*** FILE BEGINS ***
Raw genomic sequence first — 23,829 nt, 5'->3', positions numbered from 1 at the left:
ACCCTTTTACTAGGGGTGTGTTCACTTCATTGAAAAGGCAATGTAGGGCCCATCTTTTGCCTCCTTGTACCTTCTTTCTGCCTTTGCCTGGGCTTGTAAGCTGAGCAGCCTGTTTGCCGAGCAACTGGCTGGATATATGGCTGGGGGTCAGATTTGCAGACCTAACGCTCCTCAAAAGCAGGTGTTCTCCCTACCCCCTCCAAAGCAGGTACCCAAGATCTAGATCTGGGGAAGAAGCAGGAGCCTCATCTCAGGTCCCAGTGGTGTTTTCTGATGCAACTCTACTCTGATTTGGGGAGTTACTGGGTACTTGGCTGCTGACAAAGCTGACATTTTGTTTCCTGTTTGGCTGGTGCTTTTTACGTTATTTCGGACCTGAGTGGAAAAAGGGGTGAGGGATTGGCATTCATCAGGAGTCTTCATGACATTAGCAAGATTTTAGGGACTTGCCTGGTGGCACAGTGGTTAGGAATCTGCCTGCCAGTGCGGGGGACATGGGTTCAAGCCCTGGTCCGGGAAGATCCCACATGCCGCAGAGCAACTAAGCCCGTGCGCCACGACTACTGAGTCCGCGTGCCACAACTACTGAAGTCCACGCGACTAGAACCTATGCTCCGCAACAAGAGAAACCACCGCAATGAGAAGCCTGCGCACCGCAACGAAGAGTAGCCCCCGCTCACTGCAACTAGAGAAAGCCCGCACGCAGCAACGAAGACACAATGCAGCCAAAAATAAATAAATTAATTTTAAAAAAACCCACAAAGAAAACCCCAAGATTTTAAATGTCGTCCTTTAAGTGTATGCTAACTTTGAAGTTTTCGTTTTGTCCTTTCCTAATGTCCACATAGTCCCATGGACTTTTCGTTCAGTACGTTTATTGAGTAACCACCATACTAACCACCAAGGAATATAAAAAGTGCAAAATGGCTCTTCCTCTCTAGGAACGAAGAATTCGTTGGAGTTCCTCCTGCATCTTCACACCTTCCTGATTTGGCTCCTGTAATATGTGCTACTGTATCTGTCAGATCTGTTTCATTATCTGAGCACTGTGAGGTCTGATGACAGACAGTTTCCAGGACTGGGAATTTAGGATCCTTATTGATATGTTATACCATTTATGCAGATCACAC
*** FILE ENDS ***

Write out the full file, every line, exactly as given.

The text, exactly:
Raw genomic sequence first — 23,829 nt, 5'->3', positions numbered from 1 at the left:
ACCCTTTTACTAGGGGTGTGTTCACTTCATTGAAAAGGCAATGTAGGGCCCATCTTTTGCCTCCTTGTACCTTCTTTCTGCCTTTGCCTGGGCTTGTAAGCTGAGCAGCCTGTTTGCCGAGCAACTGGCTGGATATATGGCTGGGGGTCAGATTTGCAGACCTAACGCTCCTCAAAAGCAGGTGTTCTCCCTACCCCCTCCAAAGCAGGTACCCAAGATCTAGATCTGGGGAAGAAGCAGGAGCCTCATCTCAGGTCCCAGTGGTGTTTTCTGATGCAACTCTACTCTGATTTGGGGAGTTACTGGGTACTTGGCTGCTGACAAAGCTGACATTTTGTTTCCTGTTTGGCTGGTGCTTTTTACGTTATTTCGGACCTGAGTGGAAAAAGGGGTGAGGGATTGGCATTCATCAGGAGTCTTCATGACATTAGCAAGATTTTAGGGACTTGCCTGGTGGCACAGTGGTTAGGAATCTGCCTGCCAGTGCGGGGGACATGGGTTCAAGCCCTGGTCCGGGAAGATCCCACATGCCGCAGAGCAACTAAGCCCGTGCGCCACGACTACTGAGTCCGCGTGCCACAACTACTGAAGTCCACGCGACTAGAACCTATGCTCCGCAACAAGAGAAACCACCGCAATGAGAAGCCTGCGCACCGCAACGAAGAGTAGCCCCCGCTCACTGCAACTAGAGAAAGCCCGCACGCAGCAACGAAGACACAATGCAGCCAAAAATAAATAAATTAATTTTAAAAAAACCCACAAAGAAAACCCCAAGATTTTAAATGTCGTCCTTTAAGTGTATGCTAACTTTGAAGTTTTCGTTTTGTCCTTTCCTAATGTCCACATAGTCCCATGGACTTTTCGTTCAGTACGTTTATTGAGTAACCACCATACTAACCACCAAGGAATATAAAAAGTGCAAAATGGCTCTTCCTCTCTAGGAACGAAGAATTCGTTGGAGTTCCTCCTGCATCTTCACACCTTCCTGATTTGGCTCCTGTAATATGTGCTACTGTATCTGTCAGATCTGTTTCATTATCTGAGCACTGTGAGGTCTGATGACAGACAGTTTCCAGGACTGGGAATTTAGGATCCTTATTGATATGTTATACCATTTATGCAGATCACAC